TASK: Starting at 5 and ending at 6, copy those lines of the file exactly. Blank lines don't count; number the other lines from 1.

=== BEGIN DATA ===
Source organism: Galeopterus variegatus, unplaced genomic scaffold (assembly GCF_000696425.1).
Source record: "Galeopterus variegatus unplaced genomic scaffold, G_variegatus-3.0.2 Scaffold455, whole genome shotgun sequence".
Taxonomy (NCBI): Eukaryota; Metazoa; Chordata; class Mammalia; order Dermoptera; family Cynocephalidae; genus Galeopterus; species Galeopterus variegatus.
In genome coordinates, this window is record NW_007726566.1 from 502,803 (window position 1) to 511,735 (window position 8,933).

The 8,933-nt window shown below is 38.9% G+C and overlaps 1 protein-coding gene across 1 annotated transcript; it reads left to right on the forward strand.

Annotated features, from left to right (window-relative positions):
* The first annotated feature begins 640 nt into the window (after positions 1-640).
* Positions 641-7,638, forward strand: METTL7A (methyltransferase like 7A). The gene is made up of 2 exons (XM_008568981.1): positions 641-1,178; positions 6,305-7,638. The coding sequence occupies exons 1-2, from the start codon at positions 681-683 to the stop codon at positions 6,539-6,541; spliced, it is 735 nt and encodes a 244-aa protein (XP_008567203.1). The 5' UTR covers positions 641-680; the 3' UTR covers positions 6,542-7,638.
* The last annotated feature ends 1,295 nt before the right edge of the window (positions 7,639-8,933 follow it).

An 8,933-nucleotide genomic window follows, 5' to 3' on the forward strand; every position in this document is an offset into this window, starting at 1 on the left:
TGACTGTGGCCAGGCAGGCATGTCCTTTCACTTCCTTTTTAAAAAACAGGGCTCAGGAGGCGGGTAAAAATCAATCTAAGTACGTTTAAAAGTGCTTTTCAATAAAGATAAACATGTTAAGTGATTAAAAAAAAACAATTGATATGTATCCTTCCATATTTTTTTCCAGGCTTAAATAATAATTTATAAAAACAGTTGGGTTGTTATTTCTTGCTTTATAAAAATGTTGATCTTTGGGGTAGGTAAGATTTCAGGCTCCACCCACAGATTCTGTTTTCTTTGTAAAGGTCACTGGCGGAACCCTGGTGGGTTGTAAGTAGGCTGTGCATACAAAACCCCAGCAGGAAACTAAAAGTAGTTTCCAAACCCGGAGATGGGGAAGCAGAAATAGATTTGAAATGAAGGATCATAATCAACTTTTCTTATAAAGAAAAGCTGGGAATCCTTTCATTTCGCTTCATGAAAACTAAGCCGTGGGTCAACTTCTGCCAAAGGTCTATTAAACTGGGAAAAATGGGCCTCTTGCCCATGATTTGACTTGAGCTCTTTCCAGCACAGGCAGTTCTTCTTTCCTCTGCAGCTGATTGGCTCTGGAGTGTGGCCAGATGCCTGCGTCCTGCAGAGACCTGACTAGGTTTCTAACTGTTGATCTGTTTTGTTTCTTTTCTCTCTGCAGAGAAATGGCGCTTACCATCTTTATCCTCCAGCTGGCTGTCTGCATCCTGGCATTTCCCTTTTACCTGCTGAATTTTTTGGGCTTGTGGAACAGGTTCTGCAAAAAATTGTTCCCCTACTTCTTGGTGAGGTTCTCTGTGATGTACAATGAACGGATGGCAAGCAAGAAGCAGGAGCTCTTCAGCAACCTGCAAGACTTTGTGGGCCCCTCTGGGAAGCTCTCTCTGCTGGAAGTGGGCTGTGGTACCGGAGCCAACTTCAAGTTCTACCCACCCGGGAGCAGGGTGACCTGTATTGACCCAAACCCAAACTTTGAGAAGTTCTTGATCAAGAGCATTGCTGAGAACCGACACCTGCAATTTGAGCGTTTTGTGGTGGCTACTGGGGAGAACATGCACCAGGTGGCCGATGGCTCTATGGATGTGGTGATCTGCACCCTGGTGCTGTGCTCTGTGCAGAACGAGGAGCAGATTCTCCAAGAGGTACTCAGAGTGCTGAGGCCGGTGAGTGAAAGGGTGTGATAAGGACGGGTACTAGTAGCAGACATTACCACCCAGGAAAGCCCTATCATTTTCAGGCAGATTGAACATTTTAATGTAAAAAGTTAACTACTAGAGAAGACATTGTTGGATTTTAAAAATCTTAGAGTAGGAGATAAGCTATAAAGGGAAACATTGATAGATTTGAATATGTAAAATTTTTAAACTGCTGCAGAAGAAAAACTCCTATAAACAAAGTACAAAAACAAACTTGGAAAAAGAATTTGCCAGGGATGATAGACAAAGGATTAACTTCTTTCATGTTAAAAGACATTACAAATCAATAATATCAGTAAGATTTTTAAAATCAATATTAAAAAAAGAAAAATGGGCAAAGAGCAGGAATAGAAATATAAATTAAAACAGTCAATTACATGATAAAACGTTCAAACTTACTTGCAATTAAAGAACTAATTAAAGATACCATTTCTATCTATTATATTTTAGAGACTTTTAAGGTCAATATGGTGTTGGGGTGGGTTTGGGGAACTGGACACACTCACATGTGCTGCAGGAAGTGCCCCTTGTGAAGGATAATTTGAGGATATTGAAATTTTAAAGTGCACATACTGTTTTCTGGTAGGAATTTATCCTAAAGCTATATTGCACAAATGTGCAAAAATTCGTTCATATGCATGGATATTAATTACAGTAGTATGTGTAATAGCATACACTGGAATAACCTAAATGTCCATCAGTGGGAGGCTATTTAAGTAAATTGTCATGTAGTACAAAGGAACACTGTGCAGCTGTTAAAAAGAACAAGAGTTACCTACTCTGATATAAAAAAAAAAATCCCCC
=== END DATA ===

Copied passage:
The 8,933-nt window shown below is 38.9% G+C and overlaps 1 protein-coding gene across 1 annotated transcript; it reads left to right on the forward strand.

Annotated features, from left to right (window-relative positions):